Banks throughout the world are at various stages of implementation, conscious of the need to prove robustness, scalablity and security before full roll-out. In the US, JPMorgan Chase is at the forefront, in the UK it is Abbey - and more recently LloydsTSB - which is investing most heavily and in France BNPParibas and Credit Agricole are taking the lead.

How in practice does this help banks manage multiple distribution channels more effectively and ultimately achieve full multi-channel collaboration? Let us look at some examples. Now if you go to a branch or call your bank to ask for advice about a mortgage or investment, you would be asked to set up a separate appointment, probably in another branch - or you would be promised a call later. But if the bank were enabled with IP telephony and the processes adjusted, the bank worker could simply put you through to an expert who would speak to you on video in a private room with all your relevant data already in front of him/her. And if you were particularly valuable, you would be allocated the most experienced advisor. Credit Suisse are already using this technology to great effect to support credit sales in car showrooms and Credit Agricole uses it in country branches where access to face-to-face expertise is difficult or expensive.

There are other ways in which service can be hugely enhanced. Cameras in branches linked to the same single network can be used to observe queuing patterns and adjust staffing or to support sales training as is common amongst retailers. Call centres need no longer be the same monolithic, conveyor belt operations with high staff turnover and generally poorly paid/trained staff that are typical today.

In future simpler queries may be directed to offshore centres with other calls and e-mails dealt with by much better trained staff able to resolve immediately or at one handover in virtual contact centres. These can be a network of smaller units or operators working partly from home or the branch-all using the same converged network and with access to the same customer data. When a call is received at the branch, home or call centre, the phone rings and displays relevant customer data based on the ID/account number. Calls need no longer go unanswered; the customer is always dealt with in a manner consistent with the business value/priority which has been assigned.

Compliance can also be enhanced since more sales and service conversations will be digitally recorded, allowing easier and less expensive retrieval and access. Retrieving details of conversations - who said what to whom, when and with what data - will be no more difficult than retrieving old emails. Since banks typically are unable to provide incontrovertible proof of correspondance or conversations in 30-40% of complaint cases, there can be considerable benefits in reducing the cost of complaints or proof of compliance with regulations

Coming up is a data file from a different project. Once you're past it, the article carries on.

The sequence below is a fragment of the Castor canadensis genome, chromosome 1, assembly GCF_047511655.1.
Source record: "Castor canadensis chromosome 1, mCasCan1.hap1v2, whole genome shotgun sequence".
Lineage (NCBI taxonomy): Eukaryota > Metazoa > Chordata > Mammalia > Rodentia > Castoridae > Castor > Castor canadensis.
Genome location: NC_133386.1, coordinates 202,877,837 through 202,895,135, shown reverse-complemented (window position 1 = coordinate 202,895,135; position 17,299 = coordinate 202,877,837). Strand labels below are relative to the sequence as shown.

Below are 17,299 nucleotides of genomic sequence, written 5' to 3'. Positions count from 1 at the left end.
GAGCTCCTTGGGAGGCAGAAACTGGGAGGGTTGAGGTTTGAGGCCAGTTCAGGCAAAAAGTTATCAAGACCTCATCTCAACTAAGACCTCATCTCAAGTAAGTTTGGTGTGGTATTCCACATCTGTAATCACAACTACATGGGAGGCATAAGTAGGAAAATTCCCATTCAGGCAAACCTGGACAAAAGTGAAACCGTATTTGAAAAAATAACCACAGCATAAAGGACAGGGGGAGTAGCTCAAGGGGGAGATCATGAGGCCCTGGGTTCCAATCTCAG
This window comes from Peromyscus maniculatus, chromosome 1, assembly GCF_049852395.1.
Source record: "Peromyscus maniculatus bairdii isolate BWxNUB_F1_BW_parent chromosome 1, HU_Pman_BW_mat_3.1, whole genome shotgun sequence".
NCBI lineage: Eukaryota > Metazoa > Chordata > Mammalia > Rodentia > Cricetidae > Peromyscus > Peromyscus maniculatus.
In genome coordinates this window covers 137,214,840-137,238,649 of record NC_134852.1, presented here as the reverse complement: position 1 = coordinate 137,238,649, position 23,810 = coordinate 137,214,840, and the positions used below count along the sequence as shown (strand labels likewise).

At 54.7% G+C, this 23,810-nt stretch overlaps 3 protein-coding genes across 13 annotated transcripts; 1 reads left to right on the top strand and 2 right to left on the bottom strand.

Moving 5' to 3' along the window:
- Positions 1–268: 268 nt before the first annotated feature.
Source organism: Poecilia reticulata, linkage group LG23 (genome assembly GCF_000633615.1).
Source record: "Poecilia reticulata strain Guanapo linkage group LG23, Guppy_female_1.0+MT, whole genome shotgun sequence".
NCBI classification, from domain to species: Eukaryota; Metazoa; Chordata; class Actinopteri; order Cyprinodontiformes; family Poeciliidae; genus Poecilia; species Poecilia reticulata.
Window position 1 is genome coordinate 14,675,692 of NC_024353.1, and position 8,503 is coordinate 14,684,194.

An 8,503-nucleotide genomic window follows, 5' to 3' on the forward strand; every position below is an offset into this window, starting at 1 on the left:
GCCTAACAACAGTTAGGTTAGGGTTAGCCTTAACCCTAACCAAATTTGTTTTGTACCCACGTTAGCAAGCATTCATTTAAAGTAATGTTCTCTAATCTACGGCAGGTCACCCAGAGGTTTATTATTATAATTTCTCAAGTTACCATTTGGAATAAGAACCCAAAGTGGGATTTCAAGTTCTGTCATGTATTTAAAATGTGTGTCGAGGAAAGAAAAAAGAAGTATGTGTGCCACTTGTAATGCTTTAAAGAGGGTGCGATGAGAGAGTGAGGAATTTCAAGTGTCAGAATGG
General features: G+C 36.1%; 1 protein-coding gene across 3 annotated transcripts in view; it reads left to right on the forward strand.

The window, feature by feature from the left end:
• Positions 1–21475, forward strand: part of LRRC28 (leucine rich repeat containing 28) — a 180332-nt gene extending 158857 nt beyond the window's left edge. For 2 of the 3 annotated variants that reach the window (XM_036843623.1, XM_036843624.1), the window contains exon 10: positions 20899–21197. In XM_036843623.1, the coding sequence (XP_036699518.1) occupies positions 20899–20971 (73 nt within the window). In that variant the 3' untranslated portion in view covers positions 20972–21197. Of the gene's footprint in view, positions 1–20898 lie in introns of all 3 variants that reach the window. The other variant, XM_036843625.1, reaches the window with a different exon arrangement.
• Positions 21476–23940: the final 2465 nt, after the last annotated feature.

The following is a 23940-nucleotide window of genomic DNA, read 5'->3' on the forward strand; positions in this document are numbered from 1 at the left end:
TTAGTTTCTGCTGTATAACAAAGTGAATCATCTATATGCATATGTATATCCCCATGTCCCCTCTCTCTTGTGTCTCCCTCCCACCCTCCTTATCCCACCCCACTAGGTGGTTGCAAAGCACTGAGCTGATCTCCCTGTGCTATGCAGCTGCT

Of course not all banks understand the critical importance of such communications technology. Many have only recently invested in traditional PBX networks or are locked into leases and baulk at the cost, even when recognising that total cost of ownership is 10-20% less than the old separate networks.

Others have vested interests in the different channels and networks fighting to retain their independence; in such cases there will be references to service standards and uncertain reliability in IP telephony. As experience is gained, such concerns diminish and it is now generally recognised that voice quality is similar to traditional standards and flexibility and resilience very much higher.

Finally, some banks are concerned about the cost of training staff and reengineering processes which are required if the business wants to reap the benefits of this improved telecommunications capability. Or they may have lost much of their ability to influence outcomes because network management has been outsourced without due regard to safeguarding innovation potential.

However those banks which realise that strategic management of multiple and separate distribution channels is simply insufficient for today's customers are finding ways to overcome these challenges. They realise that real cross-channel collaboration in the interest of the customer can only work when converged communications networks are in place. They are becoming an essential prerequisite for success in retail banking.